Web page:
Within this limit is relief enough,
    Sweet bottom-grass, and high delightful plain,
    Round rising hillocks, brakes obscure and rough,
    To shelter thee from tempest and from rain. (ll. 235-38).
    Venus’s body parts shape the topography of her “limit” or bounded territory (OED 3.a), with her breasts serving as the “rising hillocks,” and her belly “the high delightful plain.” As for the plant life of her terrestrialized body, her hair appears to be all that populates her body with life. The Norton editors gloss the “[s]weet bottom grass” as pubic hair, and the “brakes obscure and rough” refer also to Venus’s pilosity. Noting the darker aspects of life in the poem’s setting, Anthony Mortimer writes that “Venus is offering Adonis a safer landscape than the one in which he wants to hunt” (73). Mortimer suggests that Venus’s own body presents a danger to the sexually reticent hunter. To Adonis, “[b]oth the real landscape and the real body are dangerous: only the landscaped body is safe” (73).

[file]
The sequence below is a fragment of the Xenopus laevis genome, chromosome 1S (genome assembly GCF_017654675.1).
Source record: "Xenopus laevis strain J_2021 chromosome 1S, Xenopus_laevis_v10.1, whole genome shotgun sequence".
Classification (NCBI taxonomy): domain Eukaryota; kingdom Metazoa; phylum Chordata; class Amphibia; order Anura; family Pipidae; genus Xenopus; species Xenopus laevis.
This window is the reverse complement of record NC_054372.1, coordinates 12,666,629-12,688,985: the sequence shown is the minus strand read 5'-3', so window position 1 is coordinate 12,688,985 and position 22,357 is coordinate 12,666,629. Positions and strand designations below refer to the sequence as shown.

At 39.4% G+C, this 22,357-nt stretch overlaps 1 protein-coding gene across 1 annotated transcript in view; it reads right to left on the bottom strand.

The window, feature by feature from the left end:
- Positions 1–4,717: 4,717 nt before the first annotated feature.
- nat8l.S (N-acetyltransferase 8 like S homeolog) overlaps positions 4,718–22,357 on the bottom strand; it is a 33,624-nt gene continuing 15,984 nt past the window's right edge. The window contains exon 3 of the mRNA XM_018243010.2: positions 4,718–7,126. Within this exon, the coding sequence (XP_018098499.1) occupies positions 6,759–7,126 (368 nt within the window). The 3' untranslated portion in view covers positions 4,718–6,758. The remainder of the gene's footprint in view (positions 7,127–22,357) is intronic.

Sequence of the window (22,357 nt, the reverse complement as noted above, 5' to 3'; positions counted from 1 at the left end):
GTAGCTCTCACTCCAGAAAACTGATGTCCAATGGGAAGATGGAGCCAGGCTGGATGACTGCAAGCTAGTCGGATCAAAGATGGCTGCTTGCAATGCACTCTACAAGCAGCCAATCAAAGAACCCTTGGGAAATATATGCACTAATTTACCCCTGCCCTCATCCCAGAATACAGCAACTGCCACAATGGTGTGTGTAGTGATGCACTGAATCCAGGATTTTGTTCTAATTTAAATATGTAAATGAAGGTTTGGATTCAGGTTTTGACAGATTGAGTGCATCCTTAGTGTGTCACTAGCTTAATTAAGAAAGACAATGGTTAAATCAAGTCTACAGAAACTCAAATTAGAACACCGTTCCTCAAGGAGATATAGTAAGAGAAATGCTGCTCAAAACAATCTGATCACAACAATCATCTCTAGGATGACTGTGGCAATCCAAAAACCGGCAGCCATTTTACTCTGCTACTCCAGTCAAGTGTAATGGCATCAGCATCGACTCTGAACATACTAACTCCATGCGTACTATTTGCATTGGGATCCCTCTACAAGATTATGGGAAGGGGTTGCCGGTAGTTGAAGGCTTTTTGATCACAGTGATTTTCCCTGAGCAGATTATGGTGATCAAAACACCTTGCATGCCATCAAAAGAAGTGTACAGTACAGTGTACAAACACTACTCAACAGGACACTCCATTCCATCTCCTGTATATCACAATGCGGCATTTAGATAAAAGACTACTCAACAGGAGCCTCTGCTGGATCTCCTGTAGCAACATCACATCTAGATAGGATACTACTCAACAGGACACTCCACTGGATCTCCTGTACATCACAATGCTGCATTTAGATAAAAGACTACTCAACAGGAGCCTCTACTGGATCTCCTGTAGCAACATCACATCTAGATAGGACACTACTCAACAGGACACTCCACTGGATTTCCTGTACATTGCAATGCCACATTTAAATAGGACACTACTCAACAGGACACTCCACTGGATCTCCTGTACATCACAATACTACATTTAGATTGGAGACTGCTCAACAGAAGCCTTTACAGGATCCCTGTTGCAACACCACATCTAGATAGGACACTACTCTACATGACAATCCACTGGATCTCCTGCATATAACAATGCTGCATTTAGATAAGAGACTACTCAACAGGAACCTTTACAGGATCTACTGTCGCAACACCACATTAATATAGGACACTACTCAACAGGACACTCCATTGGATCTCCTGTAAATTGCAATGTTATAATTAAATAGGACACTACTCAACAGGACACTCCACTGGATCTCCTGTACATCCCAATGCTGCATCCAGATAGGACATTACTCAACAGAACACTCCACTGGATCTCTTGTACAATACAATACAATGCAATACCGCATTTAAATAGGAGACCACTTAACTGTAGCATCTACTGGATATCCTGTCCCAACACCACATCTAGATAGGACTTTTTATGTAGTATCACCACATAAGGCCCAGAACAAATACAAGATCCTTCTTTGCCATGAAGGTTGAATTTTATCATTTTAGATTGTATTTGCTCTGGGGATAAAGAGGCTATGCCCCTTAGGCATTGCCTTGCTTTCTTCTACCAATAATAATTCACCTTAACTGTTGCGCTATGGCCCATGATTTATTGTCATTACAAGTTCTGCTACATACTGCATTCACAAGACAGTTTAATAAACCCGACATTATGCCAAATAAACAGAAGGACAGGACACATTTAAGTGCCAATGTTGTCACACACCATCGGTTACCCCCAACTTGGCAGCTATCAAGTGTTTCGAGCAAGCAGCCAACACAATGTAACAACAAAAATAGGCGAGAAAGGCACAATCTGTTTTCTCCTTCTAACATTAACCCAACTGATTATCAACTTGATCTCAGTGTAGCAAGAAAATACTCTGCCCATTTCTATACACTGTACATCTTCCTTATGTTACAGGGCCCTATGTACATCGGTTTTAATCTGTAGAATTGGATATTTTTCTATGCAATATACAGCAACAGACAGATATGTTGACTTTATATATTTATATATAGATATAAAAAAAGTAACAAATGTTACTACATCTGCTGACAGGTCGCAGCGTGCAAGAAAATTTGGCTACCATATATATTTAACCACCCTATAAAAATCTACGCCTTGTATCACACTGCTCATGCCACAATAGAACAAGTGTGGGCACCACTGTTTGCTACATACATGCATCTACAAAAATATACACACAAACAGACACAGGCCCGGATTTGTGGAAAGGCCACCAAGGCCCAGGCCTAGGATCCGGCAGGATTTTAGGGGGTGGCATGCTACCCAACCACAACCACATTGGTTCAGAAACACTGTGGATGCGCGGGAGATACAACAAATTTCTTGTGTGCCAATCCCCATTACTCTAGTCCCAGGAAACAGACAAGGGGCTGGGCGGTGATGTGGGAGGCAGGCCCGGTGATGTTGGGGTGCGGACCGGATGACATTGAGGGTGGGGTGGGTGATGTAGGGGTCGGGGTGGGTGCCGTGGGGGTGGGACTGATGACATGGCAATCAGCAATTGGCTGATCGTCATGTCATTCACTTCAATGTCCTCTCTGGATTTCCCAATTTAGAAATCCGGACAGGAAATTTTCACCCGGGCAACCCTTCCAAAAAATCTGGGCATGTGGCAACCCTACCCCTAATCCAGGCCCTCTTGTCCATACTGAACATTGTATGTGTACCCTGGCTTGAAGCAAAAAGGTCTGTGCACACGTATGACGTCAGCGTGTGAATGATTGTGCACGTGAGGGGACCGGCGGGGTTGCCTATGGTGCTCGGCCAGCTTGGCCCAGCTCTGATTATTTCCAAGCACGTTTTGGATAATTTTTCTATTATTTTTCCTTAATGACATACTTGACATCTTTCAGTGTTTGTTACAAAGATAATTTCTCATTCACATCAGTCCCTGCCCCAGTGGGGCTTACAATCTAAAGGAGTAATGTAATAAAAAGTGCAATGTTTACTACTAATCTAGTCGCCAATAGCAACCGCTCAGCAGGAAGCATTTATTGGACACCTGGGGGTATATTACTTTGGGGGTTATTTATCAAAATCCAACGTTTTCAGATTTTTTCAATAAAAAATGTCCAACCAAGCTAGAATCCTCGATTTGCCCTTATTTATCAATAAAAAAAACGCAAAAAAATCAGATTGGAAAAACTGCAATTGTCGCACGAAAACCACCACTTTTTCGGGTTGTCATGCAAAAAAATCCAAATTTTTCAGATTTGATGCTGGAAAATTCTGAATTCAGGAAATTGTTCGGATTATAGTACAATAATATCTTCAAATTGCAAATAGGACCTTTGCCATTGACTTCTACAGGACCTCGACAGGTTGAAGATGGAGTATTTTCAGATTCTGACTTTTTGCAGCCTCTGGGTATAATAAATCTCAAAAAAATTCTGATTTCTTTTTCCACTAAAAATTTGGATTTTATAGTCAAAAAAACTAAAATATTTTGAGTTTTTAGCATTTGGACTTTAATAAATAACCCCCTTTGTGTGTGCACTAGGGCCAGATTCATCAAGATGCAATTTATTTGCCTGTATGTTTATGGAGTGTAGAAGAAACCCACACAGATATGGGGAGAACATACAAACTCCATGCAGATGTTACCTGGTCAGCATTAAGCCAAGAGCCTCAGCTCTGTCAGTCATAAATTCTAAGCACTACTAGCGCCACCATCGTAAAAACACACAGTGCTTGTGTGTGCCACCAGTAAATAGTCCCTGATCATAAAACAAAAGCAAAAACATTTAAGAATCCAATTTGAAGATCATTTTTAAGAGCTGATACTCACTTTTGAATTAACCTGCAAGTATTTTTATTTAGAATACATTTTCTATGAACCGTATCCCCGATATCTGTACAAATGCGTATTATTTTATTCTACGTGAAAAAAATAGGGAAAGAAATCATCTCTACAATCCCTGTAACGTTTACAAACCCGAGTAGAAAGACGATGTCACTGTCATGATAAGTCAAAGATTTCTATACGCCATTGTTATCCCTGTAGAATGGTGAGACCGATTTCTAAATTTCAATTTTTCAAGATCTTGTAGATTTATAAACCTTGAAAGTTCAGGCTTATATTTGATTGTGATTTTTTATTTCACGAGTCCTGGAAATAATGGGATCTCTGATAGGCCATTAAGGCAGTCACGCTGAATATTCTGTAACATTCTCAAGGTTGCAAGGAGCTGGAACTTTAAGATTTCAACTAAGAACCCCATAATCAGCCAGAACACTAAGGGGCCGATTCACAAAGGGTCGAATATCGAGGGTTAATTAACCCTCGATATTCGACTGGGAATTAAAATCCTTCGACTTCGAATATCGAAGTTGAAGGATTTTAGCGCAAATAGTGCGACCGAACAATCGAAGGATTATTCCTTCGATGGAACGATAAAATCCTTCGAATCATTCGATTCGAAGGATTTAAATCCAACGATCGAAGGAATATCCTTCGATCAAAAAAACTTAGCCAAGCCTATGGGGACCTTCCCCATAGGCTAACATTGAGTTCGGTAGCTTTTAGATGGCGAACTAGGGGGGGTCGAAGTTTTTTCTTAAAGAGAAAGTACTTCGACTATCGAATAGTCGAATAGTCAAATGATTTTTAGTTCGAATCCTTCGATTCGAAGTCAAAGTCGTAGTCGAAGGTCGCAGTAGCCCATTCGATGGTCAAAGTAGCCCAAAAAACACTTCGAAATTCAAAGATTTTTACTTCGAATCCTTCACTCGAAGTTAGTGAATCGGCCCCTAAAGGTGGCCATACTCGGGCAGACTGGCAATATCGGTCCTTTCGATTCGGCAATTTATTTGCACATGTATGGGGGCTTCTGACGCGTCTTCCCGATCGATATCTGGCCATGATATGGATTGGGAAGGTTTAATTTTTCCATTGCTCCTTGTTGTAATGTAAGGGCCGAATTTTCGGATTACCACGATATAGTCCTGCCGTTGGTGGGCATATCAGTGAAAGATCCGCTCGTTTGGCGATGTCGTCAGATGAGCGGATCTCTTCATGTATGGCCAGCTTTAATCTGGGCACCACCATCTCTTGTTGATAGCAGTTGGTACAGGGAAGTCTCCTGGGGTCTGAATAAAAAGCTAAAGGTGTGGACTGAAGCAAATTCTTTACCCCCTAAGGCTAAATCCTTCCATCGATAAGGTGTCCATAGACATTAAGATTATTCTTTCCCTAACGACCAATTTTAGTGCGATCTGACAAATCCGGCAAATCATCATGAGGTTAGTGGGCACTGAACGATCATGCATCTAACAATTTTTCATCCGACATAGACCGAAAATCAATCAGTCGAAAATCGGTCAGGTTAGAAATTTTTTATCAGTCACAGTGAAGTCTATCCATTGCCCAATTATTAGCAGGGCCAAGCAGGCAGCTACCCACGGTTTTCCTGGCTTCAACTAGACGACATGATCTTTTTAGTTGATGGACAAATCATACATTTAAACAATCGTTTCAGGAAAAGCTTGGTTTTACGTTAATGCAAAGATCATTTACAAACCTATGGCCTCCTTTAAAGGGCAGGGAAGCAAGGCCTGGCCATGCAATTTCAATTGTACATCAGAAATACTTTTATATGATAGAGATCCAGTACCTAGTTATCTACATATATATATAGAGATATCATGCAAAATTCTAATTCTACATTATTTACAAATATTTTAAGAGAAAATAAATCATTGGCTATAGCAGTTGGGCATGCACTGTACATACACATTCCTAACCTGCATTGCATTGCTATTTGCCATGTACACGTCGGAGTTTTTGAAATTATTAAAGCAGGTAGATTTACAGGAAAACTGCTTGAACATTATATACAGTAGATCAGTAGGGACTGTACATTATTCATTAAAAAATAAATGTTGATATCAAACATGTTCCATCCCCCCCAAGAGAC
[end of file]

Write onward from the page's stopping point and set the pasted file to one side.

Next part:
13. Medical writers of the period echoed Galen’s explanation of hair growth. Levinus Lemnius’s Touchstone of Complexions (1576) describes bodies with moist complexions in terms of landscapes:
    Albiet manye tymes it happeneth to this body, as it doth to plashie wet grounde, wherein by reason of ouermuch moystnes and wette, no yong trees, no shrubbes, nor grasse growth. … For where too much wette is, there the hayres grow thinne, because heate wanteth power and lacketh strengthe, to bring out the pores and worke the humour vnder the skinne into hayre. (K8)